Covering the Bases: Game 24

gonezo.jpgFIRST: OK, now be honest, who had Alex Gonzalez launching seven home runs in the first month of the season for the Blue Jays?

Anyone?

Didn’t think so.

Gonzalez has had decent power totals over the course of his career (23 in 2004, 18 in ’03, even 16 as recent as ’07), but the 33-year-old shortstop had knee issues in recent seasons and launched all of eight homers over 112 games a year ago.

Gone-zo hit two homers in Friday’s 10-2 win over the A’s, giving him seven on the year.

The Blue Jays even billed the one-year signing of Gonzalez as a way to bring in a Gold Glove-caliber defender. Any kind of offense would be a bonus. Well, consider this first month — a club record for home runs by a Jays shortstop — a major bonus for Toronto.

SECOND: Vernon Wells was quick to say that what Gonzalez is doing right now is unbelievable: “I just look at him and shake my head sometimes.” While discussing Gonzalez, Wells broke into a smile and laughed.

“He tells me to look out, because he’s right behind me,” Wells said.

Said Gonzalez…

“That’s what I told him in the dugout,” he said, grinning. “I said, ‘I’m coming behind you. Watch out.’ It’s just, you make it fun during the game.”

Obviously, Gonzalez is having fun with this while it lasts, too.

Wells launched a two-run homer in Friday’s win over Oakland, picking up career blast No. 200. After the game, Jays manager Cito Gaston presented Wells with the baseball that was hit for the milestone shot. Wells’ two RBIs also moved him past Geroge Bell for second on the club’s all-time list.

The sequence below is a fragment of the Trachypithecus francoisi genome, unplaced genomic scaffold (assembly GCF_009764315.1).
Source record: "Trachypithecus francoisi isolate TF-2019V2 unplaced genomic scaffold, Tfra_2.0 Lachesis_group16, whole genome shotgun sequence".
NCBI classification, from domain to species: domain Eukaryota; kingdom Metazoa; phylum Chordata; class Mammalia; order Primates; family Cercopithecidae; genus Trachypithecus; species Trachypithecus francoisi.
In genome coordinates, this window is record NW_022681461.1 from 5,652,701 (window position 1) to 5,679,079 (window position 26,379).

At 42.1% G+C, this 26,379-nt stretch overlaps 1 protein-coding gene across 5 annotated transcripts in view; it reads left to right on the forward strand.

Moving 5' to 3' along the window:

Wells said he’ll appreciate such moments after his career is over.

“When I’m done, it’ll be neat,” he said.

THIRD: Let’s step away from the long balls for a moment, shall we?

Gonzalez and Wells got all the postgame love, and will surely be the focus in all the Toronto papers (and on bluejays.com), but right-hander Brandon Morrow also turned in a solid outing for Toronto. Morrow worked six innings, struck out nine and limited the damage to two runs after allowing seven hits and two walks.

A few starts ago, pitching coach Bruce Walton worked with Morrow on lowering his arm slot. It’s still a work in progress, but Morrow is getting more comfortable with the change and has looked better over his past three outings.

“My arm’s been feeling really good,” Morrow said. “Those little tweaks we made a few starts ago, I’m starting to get more comfortable with it. My release point has been really good out of the stretch. It’s getting there out of the windup, getting more consistent. And my slider’s been great.”

HOME: OK, back to the home runs to wrap this up. The Blue Jays have belted a Major League-high 35 homers, producing 53 runs in the process. That accounts for 48.2 percent of the runs Toronto has scored this season. The team average is down, as are the walks and on-base percentage, while the strikeouts are aplenty.

Basically, the Jays are what the are — a team based on power. All-er-nothin’.

Wells had this to say about it…

“It’ll be difficult to keep this pace up. We need to start scoring runs in some different ways.”

~JB

2 Comments

It was hard to believe last night that Morrow has only had 17 career starts. I loved the way he worked out of trouble. His 92-93 mph fastball has nasty movement, then he will hum the odd one in at 95. When he drops his off speed stuff in for strikes, it kind of makes you forget about AJ Burnett, doesn’t it? Who?

Yeah Seattle is dumb for giving up Morrow. How can you give a guy with an arm like that up when he’s only 25? Not knocking League or anything, but Morrow is a potential ace.

If I’m not mistaken, the 4th inning was the first time the BJs scored a run without using the long ball in 3 games. Were we not last in the AL just a couple seasons ago in homers? This is a little weird….

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